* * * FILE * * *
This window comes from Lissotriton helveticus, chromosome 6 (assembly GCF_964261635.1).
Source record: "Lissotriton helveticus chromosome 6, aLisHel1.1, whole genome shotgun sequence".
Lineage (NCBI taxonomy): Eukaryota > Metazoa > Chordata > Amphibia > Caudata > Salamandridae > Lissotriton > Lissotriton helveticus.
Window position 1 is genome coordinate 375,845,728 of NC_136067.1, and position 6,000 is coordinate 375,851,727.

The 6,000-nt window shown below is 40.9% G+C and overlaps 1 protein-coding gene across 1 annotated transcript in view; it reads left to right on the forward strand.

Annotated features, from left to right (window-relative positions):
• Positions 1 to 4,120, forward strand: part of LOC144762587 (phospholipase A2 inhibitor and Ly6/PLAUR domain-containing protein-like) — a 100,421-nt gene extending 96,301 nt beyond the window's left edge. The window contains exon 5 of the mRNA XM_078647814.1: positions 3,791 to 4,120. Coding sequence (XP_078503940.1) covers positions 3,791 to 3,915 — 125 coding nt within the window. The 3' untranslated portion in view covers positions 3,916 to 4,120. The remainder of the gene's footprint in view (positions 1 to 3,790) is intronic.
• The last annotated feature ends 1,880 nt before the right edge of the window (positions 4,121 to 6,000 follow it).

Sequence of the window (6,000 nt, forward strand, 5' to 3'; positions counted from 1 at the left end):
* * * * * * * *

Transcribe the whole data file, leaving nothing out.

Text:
This window comes from Lissotriton helveticus, chromosome 6 (assembly GCF_964261635.1).
Source record: "Lissotriton helveticus chromosome 6, aLisHel1.1, whole genome shotgun sequence".
Lineage (NCBI taxonomy): Eukaryota > Metazoa > Chordata > Amphibia > Caudata > Salamandridae > Lissotriton > Lissotriton helveticus.
Window position 1 is genome coordinate 375,845,728 of NC_136067.1, and position 6,000 is coordinate 375,851,727.

The 6,000-nt window shown below is 40.9% G+C and overlaps 1 protein-coding gene across 1 annotated transcript in view; it reads left to right on the forward strand.

Annotated features, from left to right (window-relative positions):
• Positions 1 to 4,120, forward strand: part of LOC144762587 (phospholipase A2 inhibitor and Ly6/PLAUR domain-containing protein-like) — a 100,421-nt gene extending 96,301 nt beyond the window's left edge. The window contains exon 5 of the mRNA XM_078647814.1: positions 3,791 to 4,120. Coding sequence (XP_078503940.1) covers positions 3,791 to 3,915 — 125 coding nt within the window. The 3' untranslated portion in view covers positions 3,916 to 4,120. The remainder of the gene's footprint in view (positions 1 to 3,790) is intronic.
• The last annotated feature ends 1,880 nt before the right edge of the window (positions 4,121 to 6,000 follow it).

Sequence of the window (6,000 nt, forward strand, 5' to 3'; positions counted from 1 at the left end):